The simplistic idea that impoverished African Americans have only themselves to blame for their poverty, due to their poor cultural values—a notion advanced by many, including black public figures such as Bill Cosby—is believable only if a blind eye is turned to those inconvenient things social scientists like to call “facts.” Algernon Austin soundly refutes the “culture of poverty” argument by paying careful attention to marco-economic data about long-term poverty trends and sociological case studies about persistent discrimination. In other words, unlike the glib punditry, Austin actually looks at the “facts.”
--Dr. Andrew Hartman, professor and audience member, Illinois State University
Contact Dr. Austin to arrange a speaking engagement.
Among College-Educated, Blacks Hit Hardest by Recession
Fifteen months into a deep recession, college-educated white workers still had a relatively low unemployment rate of 3.8% in March of this year. The same could not be said for African Americans with four-year degrees. The March 2009 unemployment rate for college-educated blacks was 7.2%—almost twice as high as the white rate—and up 4.5 percentage points from March 2007, before the start of the current recession (see chart). Hispanics and Asian Americans with college degrees were in between, both with March 2009 unemployment rates of 5%. [Read More]
Decline in Blacks Incarcerated for Drug Offenses
- The number of African Americans in state prisons for a drug offense declined by 21.6% from 1999-2005, a reduction of more than 31,000 persons.
- The number of whites incarcerated for a drug offense rose significantly during this period, an increase of 42.6%, representing an additional 21,000 persons in prison.
Among the things too many of the pundits missed was the large decline in crime over the 1990s. A new report, The Changing Racial Dynamic of the War on Drugs reveals another facet of that decline--the decline in blacks incarcerated for drug offenses. In 1999, 144,700 blacks were in state prison for drug offenses. In 2005, the number was 113,500. This change reduced the shared of blacks incarcerated in state prisons for drug offenses from 57.6 percent to 44.8 percent. This is a substantial decline and it should be celebrated.
Nonetheless, there are still too many blacks--as well as people of other races--incarcerated for drug offenses. Marc Mauer, the author of the report, observes "the number of people incarcerated for a drug offense is [still] greater than the number incarcerated for all offenses in 1980." He adds:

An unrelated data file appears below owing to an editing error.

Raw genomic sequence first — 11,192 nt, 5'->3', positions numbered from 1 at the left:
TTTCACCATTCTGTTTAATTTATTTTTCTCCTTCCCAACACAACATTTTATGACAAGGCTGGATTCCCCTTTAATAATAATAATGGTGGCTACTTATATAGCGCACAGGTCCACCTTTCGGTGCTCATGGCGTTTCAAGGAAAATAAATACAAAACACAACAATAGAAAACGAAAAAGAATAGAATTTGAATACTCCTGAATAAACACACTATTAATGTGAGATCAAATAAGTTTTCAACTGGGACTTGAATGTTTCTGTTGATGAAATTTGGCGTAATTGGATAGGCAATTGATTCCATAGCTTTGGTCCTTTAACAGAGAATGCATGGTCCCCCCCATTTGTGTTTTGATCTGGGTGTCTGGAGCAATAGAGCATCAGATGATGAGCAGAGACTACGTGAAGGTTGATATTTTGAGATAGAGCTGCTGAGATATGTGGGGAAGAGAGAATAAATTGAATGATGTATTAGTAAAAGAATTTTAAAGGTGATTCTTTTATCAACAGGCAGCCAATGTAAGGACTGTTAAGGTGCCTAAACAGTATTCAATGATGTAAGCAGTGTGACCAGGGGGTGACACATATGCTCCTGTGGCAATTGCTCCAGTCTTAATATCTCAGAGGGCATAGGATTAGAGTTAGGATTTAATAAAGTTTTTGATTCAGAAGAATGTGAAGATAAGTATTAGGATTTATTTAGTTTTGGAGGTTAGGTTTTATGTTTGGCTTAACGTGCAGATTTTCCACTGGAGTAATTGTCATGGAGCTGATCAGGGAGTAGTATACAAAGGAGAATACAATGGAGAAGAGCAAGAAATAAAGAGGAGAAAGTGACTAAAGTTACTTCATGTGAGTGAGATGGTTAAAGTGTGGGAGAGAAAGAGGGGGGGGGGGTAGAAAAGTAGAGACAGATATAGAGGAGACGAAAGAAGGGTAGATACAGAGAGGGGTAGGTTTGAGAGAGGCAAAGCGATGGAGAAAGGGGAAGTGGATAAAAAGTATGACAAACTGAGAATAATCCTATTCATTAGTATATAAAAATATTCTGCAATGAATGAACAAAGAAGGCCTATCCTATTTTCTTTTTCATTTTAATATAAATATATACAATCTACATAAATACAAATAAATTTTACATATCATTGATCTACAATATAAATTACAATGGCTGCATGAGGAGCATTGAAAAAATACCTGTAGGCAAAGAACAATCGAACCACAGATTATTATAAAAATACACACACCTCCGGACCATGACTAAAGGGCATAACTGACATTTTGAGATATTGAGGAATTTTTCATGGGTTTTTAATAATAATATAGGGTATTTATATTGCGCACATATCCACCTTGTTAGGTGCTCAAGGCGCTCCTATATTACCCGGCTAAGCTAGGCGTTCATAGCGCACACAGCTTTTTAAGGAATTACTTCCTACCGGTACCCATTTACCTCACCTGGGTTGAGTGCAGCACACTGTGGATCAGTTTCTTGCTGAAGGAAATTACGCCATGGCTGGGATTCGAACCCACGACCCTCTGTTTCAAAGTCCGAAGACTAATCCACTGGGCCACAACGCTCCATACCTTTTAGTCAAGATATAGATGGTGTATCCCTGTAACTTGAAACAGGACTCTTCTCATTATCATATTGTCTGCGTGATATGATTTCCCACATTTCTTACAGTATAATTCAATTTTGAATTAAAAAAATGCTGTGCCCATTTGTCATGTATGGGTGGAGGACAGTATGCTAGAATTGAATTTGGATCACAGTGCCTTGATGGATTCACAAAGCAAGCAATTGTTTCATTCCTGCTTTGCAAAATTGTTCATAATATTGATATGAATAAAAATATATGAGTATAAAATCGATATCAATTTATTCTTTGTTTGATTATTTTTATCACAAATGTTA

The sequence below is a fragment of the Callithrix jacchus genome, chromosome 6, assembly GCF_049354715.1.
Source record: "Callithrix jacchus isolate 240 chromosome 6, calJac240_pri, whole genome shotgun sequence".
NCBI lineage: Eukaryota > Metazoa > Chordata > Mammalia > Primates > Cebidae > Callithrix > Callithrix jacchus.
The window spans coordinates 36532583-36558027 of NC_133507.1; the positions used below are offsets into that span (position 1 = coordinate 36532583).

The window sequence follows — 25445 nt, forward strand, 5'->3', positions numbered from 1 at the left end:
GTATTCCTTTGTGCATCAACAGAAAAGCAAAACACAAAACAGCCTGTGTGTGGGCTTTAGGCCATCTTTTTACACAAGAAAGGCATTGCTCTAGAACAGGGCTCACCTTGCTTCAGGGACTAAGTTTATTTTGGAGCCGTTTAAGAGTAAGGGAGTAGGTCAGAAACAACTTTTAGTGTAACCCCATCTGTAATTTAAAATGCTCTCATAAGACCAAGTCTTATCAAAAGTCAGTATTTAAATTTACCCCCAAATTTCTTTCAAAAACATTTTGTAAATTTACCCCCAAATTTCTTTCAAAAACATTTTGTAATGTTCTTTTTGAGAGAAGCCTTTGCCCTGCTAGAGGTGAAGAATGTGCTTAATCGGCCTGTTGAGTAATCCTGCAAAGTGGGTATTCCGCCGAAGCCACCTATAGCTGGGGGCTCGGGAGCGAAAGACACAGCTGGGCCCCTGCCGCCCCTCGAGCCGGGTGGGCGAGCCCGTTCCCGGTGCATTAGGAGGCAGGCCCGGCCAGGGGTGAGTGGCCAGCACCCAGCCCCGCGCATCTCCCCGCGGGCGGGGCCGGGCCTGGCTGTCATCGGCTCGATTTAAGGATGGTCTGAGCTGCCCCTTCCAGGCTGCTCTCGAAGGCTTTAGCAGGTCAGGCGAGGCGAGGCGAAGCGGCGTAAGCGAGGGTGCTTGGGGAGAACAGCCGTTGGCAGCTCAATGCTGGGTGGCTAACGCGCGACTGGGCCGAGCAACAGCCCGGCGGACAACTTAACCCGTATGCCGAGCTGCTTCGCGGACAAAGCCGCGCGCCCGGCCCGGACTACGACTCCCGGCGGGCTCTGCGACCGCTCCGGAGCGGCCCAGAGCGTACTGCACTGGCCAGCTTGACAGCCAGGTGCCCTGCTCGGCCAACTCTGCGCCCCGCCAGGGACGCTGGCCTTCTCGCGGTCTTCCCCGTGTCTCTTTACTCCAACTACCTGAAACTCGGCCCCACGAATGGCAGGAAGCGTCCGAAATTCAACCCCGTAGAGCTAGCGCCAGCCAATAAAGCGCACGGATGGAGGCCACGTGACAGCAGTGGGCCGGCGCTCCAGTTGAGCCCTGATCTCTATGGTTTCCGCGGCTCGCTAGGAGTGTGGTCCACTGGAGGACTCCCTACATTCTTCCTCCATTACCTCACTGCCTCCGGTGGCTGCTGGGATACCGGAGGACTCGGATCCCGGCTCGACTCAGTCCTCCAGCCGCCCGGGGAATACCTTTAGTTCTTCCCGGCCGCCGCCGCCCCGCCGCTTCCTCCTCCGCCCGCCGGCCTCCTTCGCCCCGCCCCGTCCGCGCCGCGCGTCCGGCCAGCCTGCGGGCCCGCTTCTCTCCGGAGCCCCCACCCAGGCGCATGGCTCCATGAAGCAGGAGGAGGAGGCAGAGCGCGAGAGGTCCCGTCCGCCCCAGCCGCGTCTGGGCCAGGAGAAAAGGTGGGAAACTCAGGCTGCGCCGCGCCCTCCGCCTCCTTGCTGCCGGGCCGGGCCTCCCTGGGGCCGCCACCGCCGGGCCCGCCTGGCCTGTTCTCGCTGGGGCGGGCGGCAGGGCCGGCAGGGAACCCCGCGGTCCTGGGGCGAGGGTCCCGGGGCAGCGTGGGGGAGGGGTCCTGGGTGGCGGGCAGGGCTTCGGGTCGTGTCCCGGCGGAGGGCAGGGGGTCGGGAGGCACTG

Overall, two-thirds of persons incarcerated for a drug offense in state prison are African American or Latino. These figures are far out of proportion to the degree that these groups use or sell drugs. A wealth of research demonstrates that much of this disparity is fueled by disparate law enforcement practices. In effect, police agencies have frequently targeted drug law violations in low-income communities of color for enforcement operations, while substance abuse in communities with substantial resources is more likely to be addressed as a family or public health problem.While the number and share of blacks incarcerated for drug offenses declined, the number and share for whites increased. These findings did not completely surprise me because, in 2007, I noted the following in an op-ed [PDF]:
Another important source is the Drug Abuse Warning Network (DAWN). DAWN tracks illicit drug use among visitors to emergency rooms in major metropolitan areas. DAWN’s numbers for substance abuse increased by nearly 50 percent between 1995 and 2002. A large part of this increase was due to white people. The number of whites visiting emergency rooms with cocaine in their system, for example, doubled from about 40,000 in 1995 to about 80,000 in 2002. There were no significant increases among blacks or Hispanics.The trends that Mauer found among whites matches the trends in the DAWN database.
Discrimination Cases Up, Number of Anti-Discrimination Enforcers Down
The U.S. Equal Employment Opportunity Commission, charged with enforcing the nation's job discrimination laws, is facing its largest caseload in at least a quarter-century with sharply diminished staffing and resources, according to commission and union officials.
More than 95,400 charges of job bias in the private sector were filed in fiscal year 2008, up 15.2 percent from the previous year and up 26 percent from 2006. But the size of the EEOC staff, which is responsible for investigating the complaints, has steadily decreased in size and now numbers 2,192, down from approximately 2,850 in 2000. [Read more] [Some graphs]
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--Algernon Austin, Ph.D.
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